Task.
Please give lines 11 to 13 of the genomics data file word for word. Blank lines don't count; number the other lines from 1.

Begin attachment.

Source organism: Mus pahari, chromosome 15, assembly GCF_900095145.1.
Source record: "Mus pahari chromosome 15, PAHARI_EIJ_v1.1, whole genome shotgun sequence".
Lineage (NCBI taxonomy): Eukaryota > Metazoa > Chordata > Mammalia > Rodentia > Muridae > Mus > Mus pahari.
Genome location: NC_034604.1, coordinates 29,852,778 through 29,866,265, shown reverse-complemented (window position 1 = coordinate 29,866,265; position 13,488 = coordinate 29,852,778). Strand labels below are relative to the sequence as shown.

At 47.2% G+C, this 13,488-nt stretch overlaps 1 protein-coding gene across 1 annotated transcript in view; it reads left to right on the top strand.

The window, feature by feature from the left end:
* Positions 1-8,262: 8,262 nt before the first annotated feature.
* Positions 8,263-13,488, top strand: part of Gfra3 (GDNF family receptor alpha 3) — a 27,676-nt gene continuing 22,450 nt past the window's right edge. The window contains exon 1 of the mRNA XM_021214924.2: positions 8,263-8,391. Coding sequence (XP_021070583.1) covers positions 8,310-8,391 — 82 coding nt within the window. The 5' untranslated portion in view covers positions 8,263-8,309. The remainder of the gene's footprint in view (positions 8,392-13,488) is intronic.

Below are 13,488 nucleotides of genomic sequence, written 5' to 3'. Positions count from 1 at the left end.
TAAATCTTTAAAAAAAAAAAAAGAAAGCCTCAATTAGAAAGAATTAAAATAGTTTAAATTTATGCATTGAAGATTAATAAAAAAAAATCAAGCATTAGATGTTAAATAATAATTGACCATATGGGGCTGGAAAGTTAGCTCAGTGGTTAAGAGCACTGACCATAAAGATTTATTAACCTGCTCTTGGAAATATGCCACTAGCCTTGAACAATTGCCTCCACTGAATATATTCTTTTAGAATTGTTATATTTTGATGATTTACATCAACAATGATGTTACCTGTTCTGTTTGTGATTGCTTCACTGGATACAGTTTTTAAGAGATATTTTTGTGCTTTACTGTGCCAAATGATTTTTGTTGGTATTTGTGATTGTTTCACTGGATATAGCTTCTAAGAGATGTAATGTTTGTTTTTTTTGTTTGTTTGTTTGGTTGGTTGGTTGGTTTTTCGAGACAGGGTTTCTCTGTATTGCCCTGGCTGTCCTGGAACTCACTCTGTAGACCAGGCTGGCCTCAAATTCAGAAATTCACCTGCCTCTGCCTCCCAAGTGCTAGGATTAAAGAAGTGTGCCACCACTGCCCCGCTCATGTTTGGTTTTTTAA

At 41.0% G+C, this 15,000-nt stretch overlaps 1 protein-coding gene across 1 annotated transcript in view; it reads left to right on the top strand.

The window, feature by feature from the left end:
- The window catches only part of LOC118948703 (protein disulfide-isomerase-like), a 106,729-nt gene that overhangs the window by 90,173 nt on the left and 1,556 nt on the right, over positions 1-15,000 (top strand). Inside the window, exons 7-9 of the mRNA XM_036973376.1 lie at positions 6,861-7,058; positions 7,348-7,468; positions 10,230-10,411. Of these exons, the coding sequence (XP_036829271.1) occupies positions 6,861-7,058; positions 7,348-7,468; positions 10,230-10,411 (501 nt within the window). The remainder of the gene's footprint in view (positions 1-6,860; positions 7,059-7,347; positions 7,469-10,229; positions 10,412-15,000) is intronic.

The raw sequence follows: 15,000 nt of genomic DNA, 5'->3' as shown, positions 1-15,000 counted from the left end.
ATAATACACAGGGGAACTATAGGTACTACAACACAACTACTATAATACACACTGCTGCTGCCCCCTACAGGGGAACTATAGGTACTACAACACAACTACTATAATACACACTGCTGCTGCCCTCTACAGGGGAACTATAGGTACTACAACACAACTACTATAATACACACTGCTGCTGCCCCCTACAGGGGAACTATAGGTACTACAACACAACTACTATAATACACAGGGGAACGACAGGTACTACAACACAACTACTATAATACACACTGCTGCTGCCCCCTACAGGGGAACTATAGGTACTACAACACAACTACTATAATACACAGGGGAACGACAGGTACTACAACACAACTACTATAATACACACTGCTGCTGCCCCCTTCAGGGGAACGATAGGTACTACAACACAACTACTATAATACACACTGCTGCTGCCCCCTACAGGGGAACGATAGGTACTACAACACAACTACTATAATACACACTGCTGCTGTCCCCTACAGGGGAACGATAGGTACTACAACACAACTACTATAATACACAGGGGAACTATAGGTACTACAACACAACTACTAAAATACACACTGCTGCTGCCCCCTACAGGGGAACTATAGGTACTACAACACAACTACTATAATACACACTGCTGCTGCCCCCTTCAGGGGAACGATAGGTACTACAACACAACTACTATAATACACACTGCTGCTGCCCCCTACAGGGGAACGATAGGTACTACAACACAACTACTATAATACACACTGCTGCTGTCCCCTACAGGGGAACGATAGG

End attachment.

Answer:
At 41.0% G+C, this 15,000-nt stretch overlaps 1 protein-coding gene across 1 annotated transcript in view; it reads left to right on the top strand.

The window, feature by feature from the left end:
- The window catches only part of LOC118948703 (protein disulfide-isomerase-like), a 106,729-nt gene that overhangs the window by 90,173 nt on the left and 1,556 nt on the right, over positions 1-15,000 (top strand). Inside the window, exons 7-9 of the mRNA XM_036973376.1 lie at positions 6,861-7,058; positions 7,348-7,468; positions 10,230-10,411. Of these exons, the coding sequence (XP_036829271.1) occupies positions 6,861-7,058; positions 7,348-7,468; positions 10,230-10,411 (501 nt within the window). The remainder of the gene's footprint in view (positions 1-6,860; positions 7,059-7,347; positions 7,469-10,229; positions 10,412-15,000) is intronic.